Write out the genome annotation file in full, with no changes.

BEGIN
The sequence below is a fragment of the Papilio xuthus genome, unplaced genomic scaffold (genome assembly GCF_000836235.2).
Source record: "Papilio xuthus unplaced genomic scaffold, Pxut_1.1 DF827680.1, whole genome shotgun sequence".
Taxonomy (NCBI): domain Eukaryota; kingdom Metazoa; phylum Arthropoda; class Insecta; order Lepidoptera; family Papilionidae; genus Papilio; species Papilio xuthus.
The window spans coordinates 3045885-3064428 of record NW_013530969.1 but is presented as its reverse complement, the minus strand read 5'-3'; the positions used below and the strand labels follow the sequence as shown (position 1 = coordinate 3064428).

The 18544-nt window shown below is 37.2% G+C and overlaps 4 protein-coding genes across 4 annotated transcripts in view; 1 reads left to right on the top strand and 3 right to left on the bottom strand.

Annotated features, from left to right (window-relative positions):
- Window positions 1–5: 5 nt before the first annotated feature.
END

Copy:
The sequence below is a fragment of the Papilio xuthus genome, unplaced genomic scaffold (genome assembly GCF_000836235.2).
Source record: "Papilio xuthus unplaced genomic scaffold, Pxut_1.1 DF827680.1, whole genome shotgun sequence".
Taxonomy (NCBI): domain Eukaryota; kingdom Metazoa; phylum Arthropoda; class Insecta; order Lepidoptera; family Papilionidae; genus Papilio; species Papilio xuthus.
The window spans coordinates 3045885-3064428 of record NW_013530969.1 but is presented as its reverse complement, the minus strand read 5'-3'; the positions used below and the strand labels follow the sequence as shown (position 1 = coordinate 3064428).

The 18544-nt window shown below is 37.2% G+C and overlaps 4 protein-coding genes across 4 annotated transcripts in view; 1 reads left to right on the top strand and 3 right to left on the bottom strand.

Annotated features, from left to right (window-relative positions):
- Window positions 1–5: 5 nt before the first annotated feature.